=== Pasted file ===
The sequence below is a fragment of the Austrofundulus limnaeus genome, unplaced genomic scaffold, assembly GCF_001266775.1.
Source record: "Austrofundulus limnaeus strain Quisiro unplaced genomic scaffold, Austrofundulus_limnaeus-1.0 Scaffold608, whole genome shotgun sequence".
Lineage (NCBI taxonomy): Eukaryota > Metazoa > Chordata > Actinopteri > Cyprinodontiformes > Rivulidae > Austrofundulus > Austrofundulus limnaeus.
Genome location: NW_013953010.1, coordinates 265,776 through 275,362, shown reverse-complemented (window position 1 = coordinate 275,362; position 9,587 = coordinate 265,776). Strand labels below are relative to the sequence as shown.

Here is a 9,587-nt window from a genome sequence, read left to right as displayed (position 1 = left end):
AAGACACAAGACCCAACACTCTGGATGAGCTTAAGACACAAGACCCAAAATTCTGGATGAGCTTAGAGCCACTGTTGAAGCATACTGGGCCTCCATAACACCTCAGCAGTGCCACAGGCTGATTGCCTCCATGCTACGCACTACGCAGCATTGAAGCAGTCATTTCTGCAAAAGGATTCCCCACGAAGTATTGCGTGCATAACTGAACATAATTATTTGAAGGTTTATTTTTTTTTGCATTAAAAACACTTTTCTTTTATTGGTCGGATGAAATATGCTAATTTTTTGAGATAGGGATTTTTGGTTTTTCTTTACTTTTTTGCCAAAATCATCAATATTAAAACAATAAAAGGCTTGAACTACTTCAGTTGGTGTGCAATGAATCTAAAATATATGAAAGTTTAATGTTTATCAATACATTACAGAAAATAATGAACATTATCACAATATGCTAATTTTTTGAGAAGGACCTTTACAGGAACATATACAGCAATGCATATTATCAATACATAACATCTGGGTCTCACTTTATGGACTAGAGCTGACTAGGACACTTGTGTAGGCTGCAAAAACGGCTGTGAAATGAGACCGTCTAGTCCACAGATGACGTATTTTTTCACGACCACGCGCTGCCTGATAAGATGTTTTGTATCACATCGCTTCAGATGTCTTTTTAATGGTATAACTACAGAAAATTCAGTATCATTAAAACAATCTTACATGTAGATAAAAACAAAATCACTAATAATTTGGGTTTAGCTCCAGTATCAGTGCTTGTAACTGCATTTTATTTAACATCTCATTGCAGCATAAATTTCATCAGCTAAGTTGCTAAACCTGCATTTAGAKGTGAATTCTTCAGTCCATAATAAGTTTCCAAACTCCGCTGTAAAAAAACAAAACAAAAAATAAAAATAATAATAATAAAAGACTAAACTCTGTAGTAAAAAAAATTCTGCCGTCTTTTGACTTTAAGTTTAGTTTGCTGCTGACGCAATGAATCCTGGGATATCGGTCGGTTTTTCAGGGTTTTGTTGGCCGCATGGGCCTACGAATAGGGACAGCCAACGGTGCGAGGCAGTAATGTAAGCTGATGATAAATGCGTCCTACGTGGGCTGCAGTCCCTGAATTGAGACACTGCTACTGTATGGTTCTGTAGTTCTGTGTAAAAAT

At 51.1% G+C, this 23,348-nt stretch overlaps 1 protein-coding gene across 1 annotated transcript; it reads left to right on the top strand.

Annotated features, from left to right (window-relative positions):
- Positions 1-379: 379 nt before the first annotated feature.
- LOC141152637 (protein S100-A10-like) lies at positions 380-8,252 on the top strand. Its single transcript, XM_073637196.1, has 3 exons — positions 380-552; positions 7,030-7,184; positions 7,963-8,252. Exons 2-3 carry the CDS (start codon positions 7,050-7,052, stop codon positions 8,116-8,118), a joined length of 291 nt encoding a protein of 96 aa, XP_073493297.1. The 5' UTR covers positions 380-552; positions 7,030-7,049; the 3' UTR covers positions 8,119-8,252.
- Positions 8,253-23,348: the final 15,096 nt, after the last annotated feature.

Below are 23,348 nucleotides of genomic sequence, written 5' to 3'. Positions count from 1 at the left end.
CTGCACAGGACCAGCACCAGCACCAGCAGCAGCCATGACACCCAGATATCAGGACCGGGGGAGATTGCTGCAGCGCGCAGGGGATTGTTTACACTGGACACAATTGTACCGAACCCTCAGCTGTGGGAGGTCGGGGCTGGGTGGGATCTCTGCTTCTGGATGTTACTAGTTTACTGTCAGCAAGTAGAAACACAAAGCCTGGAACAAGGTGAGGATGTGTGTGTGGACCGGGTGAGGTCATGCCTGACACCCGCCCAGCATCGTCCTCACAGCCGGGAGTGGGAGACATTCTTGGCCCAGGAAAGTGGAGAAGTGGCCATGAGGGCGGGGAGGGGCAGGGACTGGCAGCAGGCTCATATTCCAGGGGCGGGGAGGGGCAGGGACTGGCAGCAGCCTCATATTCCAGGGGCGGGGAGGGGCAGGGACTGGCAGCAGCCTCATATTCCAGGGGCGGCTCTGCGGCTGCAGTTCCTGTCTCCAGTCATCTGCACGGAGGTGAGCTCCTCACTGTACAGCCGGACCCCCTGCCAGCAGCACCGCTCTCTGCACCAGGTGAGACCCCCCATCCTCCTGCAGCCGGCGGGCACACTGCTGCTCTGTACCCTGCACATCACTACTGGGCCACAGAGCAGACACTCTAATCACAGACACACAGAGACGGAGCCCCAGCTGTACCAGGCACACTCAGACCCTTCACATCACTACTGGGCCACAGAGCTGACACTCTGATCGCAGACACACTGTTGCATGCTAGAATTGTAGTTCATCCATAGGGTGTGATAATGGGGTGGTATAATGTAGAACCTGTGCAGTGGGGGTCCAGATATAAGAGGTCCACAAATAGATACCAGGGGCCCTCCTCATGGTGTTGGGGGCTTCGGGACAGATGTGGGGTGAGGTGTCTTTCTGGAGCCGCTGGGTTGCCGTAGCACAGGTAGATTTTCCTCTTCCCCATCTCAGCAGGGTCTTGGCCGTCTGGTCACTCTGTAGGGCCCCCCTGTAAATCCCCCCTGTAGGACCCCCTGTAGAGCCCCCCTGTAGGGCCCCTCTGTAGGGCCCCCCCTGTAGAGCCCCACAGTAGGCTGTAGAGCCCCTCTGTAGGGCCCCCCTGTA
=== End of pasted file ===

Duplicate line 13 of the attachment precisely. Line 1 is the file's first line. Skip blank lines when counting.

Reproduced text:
CTGCACAGGACCAGCACCAGCACCAGCAGCAGCCATGACACCCAGATATCAGGACCGGGGGAGATTGCTGCAGCGCGCAGGGGATTGTTTACACTGGACACAATTGTACCGAACCCTCAGCTGTGGGAGGTCGGGGCTGGGTGGGATCTCTGCTTCTGGATGTTACTAGTTTACTGTCAGCAAGTAGAAACACAAAGCCTGGAACAAGGTGAGGATGTGTGTGTGGACCGGGTGAGGTCATGCCTGACACCCGCCCAGCATCGTCCTCACAGCCGGGAGTGGGAGACATTCTTGGCCCAGGAAAGTGGAGAAGTGGCCATGAGGGCGGGGAGGGGCAGGGACTGGCAGCAGGCTCATATTCCAGGGGCGGGGAGGGGCAGGGACTGGCAGCAGCCTCATATTCCAGGGGCGGGGAGGGGCAGGGACTGGCAGCAGCCTCATATTCCAGGGGCGGCTCTGCGGCTGCAGTTCCTGTCTCCAGTCATCTGCACGGAGGTGAGCTCCTCACTGTACAGCCGGACCCCCTGCCAGCAGCACCGCTCTCTGCACCAGGTGAGACCCCCCATCCTCCTGCAGCCGGCGGGCACACTGCTGCTCTGTACCCTGCACATCACTACTGGGCCACAGAGCAGACACTCTAATCACAGACACACAGAGACGGAGCCCCAGCTGTACCAGGCACACTCAGACCCTTCACATCACTACTGGGCCACAGAGCTGACACTCTGATCGCAGACACACTGTTGCATGCTAGAATTGTAGTTCATCCATAGGGTGTGATAATGGGGTGGTATAATGTAGAACCTGTGCAGTGGGGGTCCAGATATAAGAGGTCCACAAATAGATACCAGGGGCCCTCCTCATGGTGTTGGGGGCTTCGGGACAGATGTGGGGTGAGGTGTCTTTCTGGAGCCGCTGGGTTGCCGTAGCACAGGTAGATTTTCCTCTTCCCCATCTCAGCAGGGTCTTGGCCGTCTGGTCACTCTGTAGGGCCCCCCTGTAAATCCCCCCTGTAGGACCCCCTGTAGAGCCCCCCTGTAGGGCCCCTCTGTAGGGCCCCCCCTGTAGAGCCCCACAGTAGGCTGTAGAGCCCCTCTGTAGGGCCCCCCTGTA